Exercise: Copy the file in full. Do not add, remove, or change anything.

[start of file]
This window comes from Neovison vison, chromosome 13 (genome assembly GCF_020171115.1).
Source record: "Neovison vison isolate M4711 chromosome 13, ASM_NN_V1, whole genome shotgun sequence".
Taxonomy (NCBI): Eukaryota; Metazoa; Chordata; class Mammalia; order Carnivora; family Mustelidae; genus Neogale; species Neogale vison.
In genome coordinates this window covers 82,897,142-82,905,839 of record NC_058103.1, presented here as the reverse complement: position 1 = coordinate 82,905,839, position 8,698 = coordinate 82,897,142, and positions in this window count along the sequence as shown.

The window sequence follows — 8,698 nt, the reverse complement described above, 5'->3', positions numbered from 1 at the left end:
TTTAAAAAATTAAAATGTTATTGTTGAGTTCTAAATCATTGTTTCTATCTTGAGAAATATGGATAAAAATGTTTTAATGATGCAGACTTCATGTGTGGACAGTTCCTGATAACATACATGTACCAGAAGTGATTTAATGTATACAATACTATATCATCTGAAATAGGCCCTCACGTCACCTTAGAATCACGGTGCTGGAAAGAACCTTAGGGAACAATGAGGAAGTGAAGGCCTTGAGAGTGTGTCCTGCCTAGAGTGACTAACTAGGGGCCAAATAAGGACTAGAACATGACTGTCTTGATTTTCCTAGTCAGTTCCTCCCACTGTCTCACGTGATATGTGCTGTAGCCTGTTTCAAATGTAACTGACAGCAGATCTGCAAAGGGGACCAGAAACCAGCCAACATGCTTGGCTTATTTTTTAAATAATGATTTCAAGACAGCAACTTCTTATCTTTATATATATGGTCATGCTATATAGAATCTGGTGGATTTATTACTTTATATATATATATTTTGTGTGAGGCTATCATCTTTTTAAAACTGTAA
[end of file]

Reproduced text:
This window comes from Neovison vison, chromosome 13 (genome assembly GCF_020171115.1).
Source record: "Neovison vison isolate M4711 chromosome 13, ASM_NN_V1, whole genome shotgun sequence".
Taxonomy (NCBI): Eukaryota; Metazoa; Chordata; class Mammalia; order Carnivora; family Mustelidae; genus Neogale; species Neogale vison.
In genome coordinates this window covers 82,897,142-82,905,839 of record NC_058103.1, presented here as the reverse complement: position 1 = coordinate 82,905,839, position 8,698 = coordinate 82,897,142, and positions in this window count along the sequence as shown.

The window sequence follows — 8,698 nt, the reverse complement described above, 5'->3', positions numbered from 1 at the left end:
TTTAAAAAATTAAAATGTTATTGTTGAGTTCTAAATCATTGTTTCTATCTTGAGAAATATGGATAAAAATGTTTTAATGATGCAGACTTCATGTGTGGACAGTTCCTGATAACATACATGTACCAGAAGTGATTTAATGTATACAATACTATATCATCTGAAATAGGCCCTCACGTCACCTTAGAATCACGGTGCTGGAAAGAACCTTAGGGAACAATGAGGAAGTGAAGGCCTTGAGAGTGTGTCCTGCCTAGAGTGACTAACTAGGGGCCAAATAAGGACTAGAACATGACTGTCTTGATTTTCCTAGTCAGTTCCTCCCACTGTCTCACGTGATATGTGCTGTAGCCTGTTTCAAATGTAACTGACAGCAGATCTGCAAAGGGGACCAGAAACCAGCCAACATGCTTGGCTTATTTTTTAAATAATGATTTCAAGACAGCAACTTCTTATCTTTATATATATGGTCATGCTATATAGAATCTGGTGGATTTATTACTTTATATATATATATTTTGTGTGAGGCTATCATCTTTTTAAAACTGTAA